We pray with our experiences of being faithful. There is a tension between what we say we will do and our doing it. In big things and little, remaining committed to our word is the journey of our relying also on God's fidelity.
We also prepare to be members of the Eucharistic Community by reflecting upon all the members of that community, living and dead, who have lived through the crosses, disappointments, and resurrections of their lives. The "Communion of Saints" includes also those with whom we will stand to hear the Gospel and with whom we will walk to receiving Communion and with whom we will be sent to embrace our calls to faithfulness. The tension within which we pray is always centered around whether it is all worth the effort, pain, and trusting.
We will hear in the First Reading the "Third Servant Song" from the prophet Isaiah. It is usually heard as the First Reading for the mass of Palm Sunday. It is united closely in theme, to the Suffering Servant Song a few chapters later.
These fifteen chapters, (40-55), are dedicated to bringing hope into the lives of the people of Israel who are still in captivity. This "song" is a proclamation by the prophet himself about how he will endure any suffering at all, because the God Who will protect him is the same God who will bring Israel out of exile. The prophet announces that for all his words of hope he has been disgraced and suffered for his message. He has remained true to his calling, and relies totally on his God.
The reading ends with a typical theme of a court trial. God will be his lawyer if anybody wishes to dispute his mission of bringing hope by staying faithful to all he has heard and believed.
In last-week's Gospel, Jesus cured a person from not being able to hear or speak. The next verses after that story, relate a curing of a person from not being able to see. Ears to hear, and eyes to see is the redemptive mission of Jesus. What is to be heard and seen is Jesus as The Redeemer.
Our Gospel today follows immediately after these two physical, but deeper-than-that miracles. Peter and the other disciples are going to have their ears and eyes checked. How have they heard and seen Jesus? Maybe they receive Him as a wonder-worker, quite a magic man. Jesus asks them, as they walk along, about what they have heard "on the street" about him? What are others saying, how have they heard and seen him?
The disciples make their reports about who people are saying He is. Then the big one is directed to how do they know Him. Peter's answer becomes a highpoint in Mark's presentation of the life and mission of Jesus. Peter says it for all those who have heard and seen Jesus through the pages of the Gospel up to this point. Jesus is the Christ! No one has publicly said this until right here and the seven and one half chapters of miracles, parables, teachings, and travelings have slowly brought Peter and Mark's readers to this declaration of faith.
The miracles and teachings continue immediately; Jesus indicates that His being the Christ will result in His suffering and death. Peter has more learning to do and he gets a bit of a scolding for his not wanting Jesus to continue His being such a "suffering Servant" of God. This tension forms a further teaching for those who, by reading the whole Gospel, also affirm that Jesus is the Christ. There are consequences to being a follower. Jesus is saying that He indeed is the Christ and will suffer with that and says, as we say, "Follow me?" Then He says, not as a question, but an invitation, "Follow me!" The paradoxical tension is between winning and losing. Jesus predicts His winning ultimately by His losing and those who wish to win with Him will have to deny their desires and drives to win. For Jesus it comes down to living faithfully the good He is and because of the ways of humanity, the good is an insult. Living and doing the good will put Him and His followers in conflict with the forces about whom, Jesus is making His sufferings and death a part of his prediction.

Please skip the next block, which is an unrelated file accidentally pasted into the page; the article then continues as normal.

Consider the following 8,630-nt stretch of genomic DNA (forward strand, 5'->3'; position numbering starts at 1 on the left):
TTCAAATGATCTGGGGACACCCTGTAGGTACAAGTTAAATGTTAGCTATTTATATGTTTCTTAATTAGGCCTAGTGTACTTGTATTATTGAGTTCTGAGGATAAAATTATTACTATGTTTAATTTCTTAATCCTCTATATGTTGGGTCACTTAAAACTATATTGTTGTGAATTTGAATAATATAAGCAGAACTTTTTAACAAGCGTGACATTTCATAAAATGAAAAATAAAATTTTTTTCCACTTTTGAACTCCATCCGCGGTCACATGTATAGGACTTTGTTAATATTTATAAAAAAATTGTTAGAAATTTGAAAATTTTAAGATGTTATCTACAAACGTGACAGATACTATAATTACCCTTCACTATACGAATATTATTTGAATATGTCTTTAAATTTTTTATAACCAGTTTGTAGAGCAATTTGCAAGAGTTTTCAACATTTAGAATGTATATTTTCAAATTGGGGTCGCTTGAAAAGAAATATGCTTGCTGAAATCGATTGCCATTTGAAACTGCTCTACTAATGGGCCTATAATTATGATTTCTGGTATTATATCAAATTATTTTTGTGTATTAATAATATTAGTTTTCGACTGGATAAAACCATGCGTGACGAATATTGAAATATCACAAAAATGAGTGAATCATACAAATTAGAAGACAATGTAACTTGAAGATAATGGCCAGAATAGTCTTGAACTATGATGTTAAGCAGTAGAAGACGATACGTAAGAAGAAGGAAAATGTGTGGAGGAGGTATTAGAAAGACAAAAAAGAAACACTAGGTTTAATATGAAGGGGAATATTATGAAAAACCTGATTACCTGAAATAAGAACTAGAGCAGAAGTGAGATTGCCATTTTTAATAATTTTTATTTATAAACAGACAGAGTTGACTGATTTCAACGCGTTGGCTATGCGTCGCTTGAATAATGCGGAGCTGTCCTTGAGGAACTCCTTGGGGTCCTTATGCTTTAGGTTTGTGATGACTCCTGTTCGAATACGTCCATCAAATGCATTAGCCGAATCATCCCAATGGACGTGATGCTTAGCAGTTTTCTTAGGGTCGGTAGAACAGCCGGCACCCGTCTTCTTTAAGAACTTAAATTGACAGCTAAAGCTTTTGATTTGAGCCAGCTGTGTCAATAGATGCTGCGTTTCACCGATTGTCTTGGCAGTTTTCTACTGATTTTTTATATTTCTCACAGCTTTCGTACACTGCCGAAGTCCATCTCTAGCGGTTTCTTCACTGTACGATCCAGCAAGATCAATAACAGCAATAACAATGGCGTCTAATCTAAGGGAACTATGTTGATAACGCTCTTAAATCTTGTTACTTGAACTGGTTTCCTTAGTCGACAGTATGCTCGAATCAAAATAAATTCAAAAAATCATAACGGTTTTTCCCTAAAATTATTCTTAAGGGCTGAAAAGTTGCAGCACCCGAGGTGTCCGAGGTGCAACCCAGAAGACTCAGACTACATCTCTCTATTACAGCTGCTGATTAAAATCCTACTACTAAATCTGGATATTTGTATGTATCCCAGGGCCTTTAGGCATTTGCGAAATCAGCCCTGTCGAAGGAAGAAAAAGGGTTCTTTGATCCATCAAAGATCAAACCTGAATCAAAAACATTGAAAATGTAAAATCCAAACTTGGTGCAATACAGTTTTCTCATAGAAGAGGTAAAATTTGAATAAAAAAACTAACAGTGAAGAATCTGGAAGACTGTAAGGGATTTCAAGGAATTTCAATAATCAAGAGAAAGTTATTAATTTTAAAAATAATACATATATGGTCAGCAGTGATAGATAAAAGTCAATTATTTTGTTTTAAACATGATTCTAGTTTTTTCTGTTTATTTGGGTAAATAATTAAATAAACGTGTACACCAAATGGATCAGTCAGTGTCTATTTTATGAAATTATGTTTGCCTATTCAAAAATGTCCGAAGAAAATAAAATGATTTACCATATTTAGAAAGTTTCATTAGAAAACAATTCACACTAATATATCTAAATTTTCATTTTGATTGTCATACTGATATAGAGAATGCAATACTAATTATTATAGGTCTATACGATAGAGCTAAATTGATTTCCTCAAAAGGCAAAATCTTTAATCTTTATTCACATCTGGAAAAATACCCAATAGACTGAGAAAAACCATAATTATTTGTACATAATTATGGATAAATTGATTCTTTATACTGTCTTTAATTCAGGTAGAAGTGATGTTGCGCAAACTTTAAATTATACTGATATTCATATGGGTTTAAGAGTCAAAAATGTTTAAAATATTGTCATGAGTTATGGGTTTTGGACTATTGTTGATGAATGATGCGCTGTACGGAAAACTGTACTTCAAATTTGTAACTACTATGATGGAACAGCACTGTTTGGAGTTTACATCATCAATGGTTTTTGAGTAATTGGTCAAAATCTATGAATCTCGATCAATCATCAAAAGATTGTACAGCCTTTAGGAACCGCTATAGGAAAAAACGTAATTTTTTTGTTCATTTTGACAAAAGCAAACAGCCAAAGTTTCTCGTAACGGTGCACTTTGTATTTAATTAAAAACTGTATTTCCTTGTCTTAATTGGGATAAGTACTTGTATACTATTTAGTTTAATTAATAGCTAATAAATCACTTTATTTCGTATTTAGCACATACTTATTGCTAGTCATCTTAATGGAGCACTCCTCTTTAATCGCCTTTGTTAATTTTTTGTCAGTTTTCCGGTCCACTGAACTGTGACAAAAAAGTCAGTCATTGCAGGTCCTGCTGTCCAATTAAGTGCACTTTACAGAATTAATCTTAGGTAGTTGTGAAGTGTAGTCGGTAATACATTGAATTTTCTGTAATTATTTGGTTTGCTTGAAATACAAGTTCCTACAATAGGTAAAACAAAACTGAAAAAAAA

In our part of the world farmers are harvesting and gardeners are picking their vegetables over which they have labored for months. Jesus used the image of good seed and weeds to describe the tensions between good and evil. Those who have watered their gardens have spent bent-back hours pulling weeds whose tiny relatives were waiting to replace their fallen weed-folks. Why do weeds grow faster, larger and more abundantly than the tender vegetables? If there were no weeds gardening would be even more a joy. If following Jesus did not involve conflicting with the ways of this fallen world, there would be more followers and more harvesting of the good.
In our country, Martin L. King tried to do the good for racial justice and died for doing that. By his death there has been an increase in our country of racial acceptance. Others died for the same cause and greater life has resulted. The Jesuit martyrs of El Salvador spoke of the possibility and inevitability of their being taken captive or murdered for their teachings on land reform and social justice in that country. Their predictions proved true as well. Jesus knew in this same way that He was heading for a deadly conflict by trying to bring the true life to this world.
We would probably side with Peter and try to talk Jesus out of His mission and thereby relieve the tensions we feel by professing that He is the Christ, the Savior and the One we will follow by denying ourselves, picking up our crosses and engaging the conflicts with this weedy world.
"O God, how much we value your mercy! All mankind gather under your protection." Ps. 37, 8
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